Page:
Eleven integrated health systems, with more than 16 million members, have combined de-identified data from their electronic health records to form a diabetes registry. The registry, which is being called the largest of its kind in the U.S., can provide a unique and powerful resource to conduct population-based diabetes research and clinical trials, according to a new study published today in the Centers for Disease Control and Prevention's Preventing Chronic Disease.
The registry, called the SUPREME-DM DataLink, looked at all 15,765,529 health plan members who were enrolled in the 11 participating health plans between January 2005and December 2009. Of those members, 1,085,947, or 6.9 percent, met the study criteria for diabetes, which included a single diagnosis of diabetes in the hospital or two separate diagnoses made in an outpatient setting, two elevated blood glucose tests conducted on separate occasions; or at least one diabetes drug dispense.
"The DataLink will allow us to compare more prevention and treatment strategies with a larger group of patients, which will ultimately prevent more people from getting the disease and improve care for the 25 million Americans who already have it," Greg Nichols, PhD, lead study author and senior investigator with the Kaiser Permanente Center for Health Research in Portland, Ore., said in a statement.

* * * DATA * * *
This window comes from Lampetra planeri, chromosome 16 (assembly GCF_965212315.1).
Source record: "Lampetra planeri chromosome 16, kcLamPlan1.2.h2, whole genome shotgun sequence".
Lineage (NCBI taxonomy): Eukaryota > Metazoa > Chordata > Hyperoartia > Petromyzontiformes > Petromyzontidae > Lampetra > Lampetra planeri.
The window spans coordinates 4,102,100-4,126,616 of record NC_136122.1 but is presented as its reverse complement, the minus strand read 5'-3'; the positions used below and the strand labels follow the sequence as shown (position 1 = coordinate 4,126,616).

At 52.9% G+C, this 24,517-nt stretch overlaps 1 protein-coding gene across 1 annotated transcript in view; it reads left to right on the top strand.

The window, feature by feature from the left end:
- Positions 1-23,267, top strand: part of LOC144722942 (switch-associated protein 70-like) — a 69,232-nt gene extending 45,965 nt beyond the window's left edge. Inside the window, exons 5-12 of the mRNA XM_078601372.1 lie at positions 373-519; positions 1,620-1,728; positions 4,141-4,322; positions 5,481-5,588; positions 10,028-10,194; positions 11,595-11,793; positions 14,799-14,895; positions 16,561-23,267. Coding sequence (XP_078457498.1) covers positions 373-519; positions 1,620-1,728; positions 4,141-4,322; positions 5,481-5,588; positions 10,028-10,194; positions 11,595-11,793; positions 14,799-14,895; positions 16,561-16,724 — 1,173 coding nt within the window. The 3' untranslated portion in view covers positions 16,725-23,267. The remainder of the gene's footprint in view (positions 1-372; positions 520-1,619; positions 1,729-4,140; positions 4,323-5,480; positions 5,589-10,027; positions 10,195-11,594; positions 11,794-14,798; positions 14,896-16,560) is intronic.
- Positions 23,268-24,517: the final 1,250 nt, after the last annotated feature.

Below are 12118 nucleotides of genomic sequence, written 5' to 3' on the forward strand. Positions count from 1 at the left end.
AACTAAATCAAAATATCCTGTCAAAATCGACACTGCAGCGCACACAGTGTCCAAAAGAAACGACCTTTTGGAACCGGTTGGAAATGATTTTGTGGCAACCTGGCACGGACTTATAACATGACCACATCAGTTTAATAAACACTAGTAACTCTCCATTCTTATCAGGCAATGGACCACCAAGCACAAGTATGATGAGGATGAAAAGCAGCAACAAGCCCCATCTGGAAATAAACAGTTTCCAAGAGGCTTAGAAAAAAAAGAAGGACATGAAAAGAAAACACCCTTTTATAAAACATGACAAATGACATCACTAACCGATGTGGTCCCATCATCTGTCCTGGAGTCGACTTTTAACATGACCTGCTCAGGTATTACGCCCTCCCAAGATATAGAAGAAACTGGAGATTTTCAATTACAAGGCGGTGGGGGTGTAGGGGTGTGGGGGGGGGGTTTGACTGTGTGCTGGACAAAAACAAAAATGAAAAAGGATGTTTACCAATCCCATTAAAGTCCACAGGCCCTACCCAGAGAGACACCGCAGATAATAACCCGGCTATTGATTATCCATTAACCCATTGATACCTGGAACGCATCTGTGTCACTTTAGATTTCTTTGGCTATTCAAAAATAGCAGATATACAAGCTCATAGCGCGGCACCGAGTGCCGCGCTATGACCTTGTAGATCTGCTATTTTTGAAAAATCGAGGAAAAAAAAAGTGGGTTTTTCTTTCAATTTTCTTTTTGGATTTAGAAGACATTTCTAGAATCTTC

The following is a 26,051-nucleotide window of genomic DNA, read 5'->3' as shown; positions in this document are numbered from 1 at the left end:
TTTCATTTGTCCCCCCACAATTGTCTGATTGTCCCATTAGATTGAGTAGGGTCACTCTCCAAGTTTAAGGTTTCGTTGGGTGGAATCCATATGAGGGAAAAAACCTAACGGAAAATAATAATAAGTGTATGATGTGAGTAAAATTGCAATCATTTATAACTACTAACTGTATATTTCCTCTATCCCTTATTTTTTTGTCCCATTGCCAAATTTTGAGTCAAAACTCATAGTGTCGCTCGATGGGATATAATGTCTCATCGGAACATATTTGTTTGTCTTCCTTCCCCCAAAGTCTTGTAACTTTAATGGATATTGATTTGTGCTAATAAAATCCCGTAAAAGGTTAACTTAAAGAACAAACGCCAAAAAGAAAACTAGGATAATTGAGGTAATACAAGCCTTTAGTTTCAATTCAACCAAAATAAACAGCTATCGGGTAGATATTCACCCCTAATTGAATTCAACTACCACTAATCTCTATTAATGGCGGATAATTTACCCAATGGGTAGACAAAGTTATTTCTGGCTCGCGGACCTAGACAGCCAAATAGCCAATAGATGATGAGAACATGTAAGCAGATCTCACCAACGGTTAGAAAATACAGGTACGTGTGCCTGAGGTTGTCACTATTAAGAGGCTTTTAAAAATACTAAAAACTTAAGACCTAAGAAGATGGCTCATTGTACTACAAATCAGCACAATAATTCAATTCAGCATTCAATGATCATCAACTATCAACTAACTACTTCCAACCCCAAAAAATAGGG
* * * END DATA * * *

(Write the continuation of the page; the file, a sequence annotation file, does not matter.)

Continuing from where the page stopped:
According toJohn Steiner, MD, a co-author and senior director with the Kaiser Permanente Institute for Health Research in Denver, the DataLink database contains an ethnically and geographically diverse population of women and men who mirror the general population with diabetes. “We can follow these patients over time and expect that what happens with our patients will also happen with patients throughout the country," he says.
The SUPREME-DM (SUrveillance, PREvention, and ManageEment of Diabetes Mellitus) DataLink includes de-identified health information from nearly 1.1 million people with diabetes in 10 states: California, Colorado, Georgia, Hawaii, Michigan, Minnesota, Oregon, Pennsylvania, Washington,and Wisconsin. Participating health plans include six regions of Kaiser Permanente, Geisinger Health System, Group Health Cooperative, Health Partners, Henry Ford Health System and Marshfield Clinic.
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